Making Sure There Is a “Right” Page

It’s probably impractical, at least in the short term, to set about creating a unique landing page for every possible filter parameter that you want to offer users. Balance the value of search volume with the quality of information you can provide to guide your priorities. You can also examine previous conversion patterns to help determine if a new landing page for a distinct set of keywords is warranted.

The nuances of volume, content value, and experience are those that will separate a high-quality landing page from a shallow doorway page. Make sure that any keyword-based page you create provides something unique and exclusive to merit its existence and to distinguish it from other pages on the site. Offer some manner of organization and information that makes it the strongest contender for a search phrase rather than a diluted version of another page, simply painted a different color keyword.

Once it’s created, align that content to the most likely desire of the searcher and give it the commensurate prominence on the site. Even if it doesn’t necessarily have a place in the main nav, consider its insertion in a secondary nav or using distinct internal links.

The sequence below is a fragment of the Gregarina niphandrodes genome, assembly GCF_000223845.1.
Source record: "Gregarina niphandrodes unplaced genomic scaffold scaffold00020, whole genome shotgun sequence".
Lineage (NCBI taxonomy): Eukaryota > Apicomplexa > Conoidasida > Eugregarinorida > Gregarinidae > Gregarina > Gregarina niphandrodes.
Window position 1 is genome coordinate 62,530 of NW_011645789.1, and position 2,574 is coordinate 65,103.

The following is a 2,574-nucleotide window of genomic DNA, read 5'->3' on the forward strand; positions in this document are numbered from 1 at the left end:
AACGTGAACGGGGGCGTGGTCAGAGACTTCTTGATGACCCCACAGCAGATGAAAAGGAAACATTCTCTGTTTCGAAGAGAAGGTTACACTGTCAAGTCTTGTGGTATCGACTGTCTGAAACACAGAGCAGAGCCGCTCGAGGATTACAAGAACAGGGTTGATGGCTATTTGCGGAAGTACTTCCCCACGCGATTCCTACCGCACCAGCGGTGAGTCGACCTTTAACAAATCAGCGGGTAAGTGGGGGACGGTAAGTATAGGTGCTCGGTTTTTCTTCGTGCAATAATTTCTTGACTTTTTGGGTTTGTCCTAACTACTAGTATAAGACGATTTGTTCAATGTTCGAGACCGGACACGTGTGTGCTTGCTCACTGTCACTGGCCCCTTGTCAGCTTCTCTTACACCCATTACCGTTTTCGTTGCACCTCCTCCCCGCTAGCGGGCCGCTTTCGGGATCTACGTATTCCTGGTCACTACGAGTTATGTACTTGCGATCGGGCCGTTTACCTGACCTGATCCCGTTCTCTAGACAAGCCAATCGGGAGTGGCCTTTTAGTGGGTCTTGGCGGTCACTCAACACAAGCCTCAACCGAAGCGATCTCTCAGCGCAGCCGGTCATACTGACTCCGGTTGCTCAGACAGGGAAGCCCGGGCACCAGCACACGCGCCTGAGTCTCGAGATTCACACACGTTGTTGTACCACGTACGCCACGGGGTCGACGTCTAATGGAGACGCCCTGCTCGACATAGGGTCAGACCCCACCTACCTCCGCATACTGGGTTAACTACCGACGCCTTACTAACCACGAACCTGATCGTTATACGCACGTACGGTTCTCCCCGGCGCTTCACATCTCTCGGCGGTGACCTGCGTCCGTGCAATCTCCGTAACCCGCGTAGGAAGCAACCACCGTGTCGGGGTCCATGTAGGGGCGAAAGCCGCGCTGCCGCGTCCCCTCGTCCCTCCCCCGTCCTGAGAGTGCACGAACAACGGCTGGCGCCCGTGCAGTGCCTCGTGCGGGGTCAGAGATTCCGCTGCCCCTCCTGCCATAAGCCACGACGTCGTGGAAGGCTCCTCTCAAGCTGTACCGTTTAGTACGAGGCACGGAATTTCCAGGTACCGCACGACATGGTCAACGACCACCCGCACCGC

If They’re Lost, Draw Them a Map

The circumstances where a search engine is returning the “wrong” page for a search may be a common occurrence for a site or a unique phenomenon. In either case, the decision on whether or not to “correct” the misunderstanding should be based on the impact to both users and conversions. If there is another page that is a more direct route to the desired information, it may be possible and advantageous to clear away any obstacles to that destination. If a better page doesn’t exist, it might be time to create one. You may not need to leap into action the first time it happens, Google could just be trying to sort some things out. But if it’s a consistent condition, there may be some major sign posts you can adjust to help the engines, and help you, get the best page in front of users right from the start.